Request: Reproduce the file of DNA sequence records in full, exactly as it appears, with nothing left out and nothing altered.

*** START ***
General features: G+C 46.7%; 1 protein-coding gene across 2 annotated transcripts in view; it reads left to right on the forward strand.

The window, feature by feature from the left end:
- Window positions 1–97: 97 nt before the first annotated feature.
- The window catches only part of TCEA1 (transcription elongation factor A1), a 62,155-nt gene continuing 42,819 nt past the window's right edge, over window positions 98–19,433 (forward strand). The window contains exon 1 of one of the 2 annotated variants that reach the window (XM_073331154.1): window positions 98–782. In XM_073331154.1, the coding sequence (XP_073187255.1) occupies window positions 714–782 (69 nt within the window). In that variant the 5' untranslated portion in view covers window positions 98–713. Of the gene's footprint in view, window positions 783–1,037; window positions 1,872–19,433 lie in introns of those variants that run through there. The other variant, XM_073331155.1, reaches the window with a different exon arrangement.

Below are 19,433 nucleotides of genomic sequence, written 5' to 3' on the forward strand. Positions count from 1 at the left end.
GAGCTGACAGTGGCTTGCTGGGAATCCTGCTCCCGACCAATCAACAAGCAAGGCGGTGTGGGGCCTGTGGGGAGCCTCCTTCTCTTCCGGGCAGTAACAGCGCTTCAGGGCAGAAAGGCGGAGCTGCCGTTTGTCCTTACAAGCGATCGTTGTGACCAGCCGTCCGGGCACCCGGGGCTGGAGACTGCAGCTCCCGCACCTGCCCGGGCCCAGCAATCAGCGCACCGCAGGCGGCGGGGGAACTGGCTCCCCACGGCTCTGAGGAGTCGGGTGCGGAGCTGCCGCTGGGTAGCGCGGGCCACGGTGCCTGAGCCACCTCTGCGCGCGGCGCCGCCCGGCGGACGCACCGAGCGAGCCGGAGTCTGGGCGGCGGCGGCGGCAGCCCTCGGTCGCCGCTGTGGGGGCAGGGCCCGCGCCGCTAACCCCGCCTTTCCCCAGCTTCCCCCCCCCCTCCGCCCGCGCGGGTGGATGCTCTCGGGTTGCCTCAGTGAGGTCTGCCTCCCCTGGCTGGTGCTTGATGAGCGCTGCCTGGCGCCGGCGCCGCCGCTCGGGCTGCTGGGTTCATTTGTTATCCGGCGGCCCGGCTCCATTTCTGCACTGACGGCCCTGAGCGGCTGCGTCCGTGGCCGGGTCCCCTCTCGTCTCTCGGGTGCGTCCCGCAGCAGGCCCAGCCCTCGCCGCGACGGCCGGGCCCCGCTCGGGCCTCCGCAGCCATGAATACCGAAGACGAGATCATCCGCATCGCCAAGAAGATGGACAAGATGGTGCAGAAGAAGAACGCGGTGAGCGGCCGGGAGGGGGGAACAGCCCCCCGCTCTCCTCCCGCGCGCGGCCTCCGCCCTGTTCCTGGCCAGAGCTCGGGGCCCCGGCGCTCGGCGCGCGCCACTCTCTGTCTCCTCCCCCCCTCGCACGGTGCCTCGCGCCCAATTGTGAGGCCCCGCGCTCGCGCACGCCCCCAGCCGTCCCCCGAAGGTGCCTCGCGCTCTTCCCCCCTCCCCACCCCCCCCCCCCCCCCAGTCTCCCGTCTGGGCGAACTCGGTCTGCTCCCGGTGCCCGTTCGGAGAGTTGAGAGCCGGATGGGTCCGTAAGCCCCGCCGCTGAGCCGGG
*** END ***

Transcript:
General features: G+C 46.7%; 1 protein-coding gene across 2 annotated transcripts in view; it reads left to right on the forward strand.

The window, feature by feature from the left end:
- Window positions 1–97: 97 nt before the first annotated feature.
- The window catches only part of TCEA1 (transcription elongation factor A1), a 62,155-nt gene continuing 42,819 nt past the window's right edge, over window positions 98–19,433 (forward strand). The window contains exon 1 of one of the 2 annotated variants that reach the window (XM_073331154.1): window positions 98–782. In XM_073331154.1, the coding sequence (XP_073187255.1) occupies window positions 714–782 (69 nt within the window). In that variant the 5' untranslated portion in view covers window positions 98–713. Of the gene's footprint in view, window positions 783–1,037; window positions 1,872–19,433 lie in introns of those variants that run through there. The other variant, XM_073331155.1, reaches the window with a different exon arrangement.

Below are 19,433 nucleotides of genomic sequence, written 5' to 3' on the forward strand. Positions count from 1 at the left end.
GAGCTGACAGTGGCTTGCTGGGAATCCTGCTCCCGACCAATCAACAAGCAAGGCGGTGTGGGGCCTGTGGGGAGCCTCCTTCTCTTCCGGGCAGTAACAGCGCTTCAGGGCAGAAAGGCGGAGCTGCCGTTTGTCCTTACAAGCGATCGTTGTGACCAGCCGTCCGGGCACCCGGGGCTGGAGACTGCAGCTCCCGCACCTGCCCGGGCCCAGCAATCAGCGCACCGCAGGCGGCGGGGGAACTGGCTCCCCACGGCTCTGAGGAGTCGGGTGCGGAGCTGCCGCTGGGTAGCGCGGGCCACGGTGCCTGAGCCACCTCTGCGCGCGGCGCCGCCCGGCGGACGCACCGAGCGAGCCGGAGTCTGGGCGGCGGCGGCGGCAGCCCTCGGTCGCCGCTGTGGGGGCAGGGCCCGCGCCGCTAACCCCGCCTTTCCCCAGCTTCCCCCCCCCCTCCGCCCGCGCGGGTGGATGCTCTCGGGTTGCCTCAGTGAGGTCTGCCTCCCCTGGCTGGTGCTTGATGAGCGCTGCCTGGCGCCGGCGCCGCCGCTCGGGCTGCTGGGTTCATTTGTTATCCGGCGGCCCGGCTCCATTTCTGCACTGACGGCCCTGAGCGGCTGCGTCCGTGGCCGGGTCCCCTCTCGTCTCTCGGGTGCGTCCCGCAGCAGGCCCAGCCCTCGCCGCGACGGCCGGGCCCCGCTCGGGCCTCCGCAGCCATGAATACCGAAGACGAGATCATCCGCATCGCCAAGAAGATGGACAAGATGGTGCAGAAGAAGAACGCGGTGAGCGGCCGGGAGGGGGGAACAGCCCCCCGCTCTCCTCCCGCGCGCGGCCTCCGCCCTGTTCCTGGCCAGAGCTCGGGGCCCCGGCGCTCGGCGCGCGCCACTCTCTGTCTCCTCCCCCCCTCGCACGGTGCCTCGCGCCCAATTGTGAGGCCCCGCGCTCGCGCACGCCCCCAGCCGTCCCCCGAAGGTGCCTCGCGCTCTTCCCCCCTCCCCACCCCCCCCCCCCCCCCAGTCTCCCGTCTGGGCGAACTCGGTCTGCTCCCGGTGCCCGTTCGGAGAGTTGAGAGCCGGATGGGTCCGTAAGCCCCGCCGCTGAGCCGGG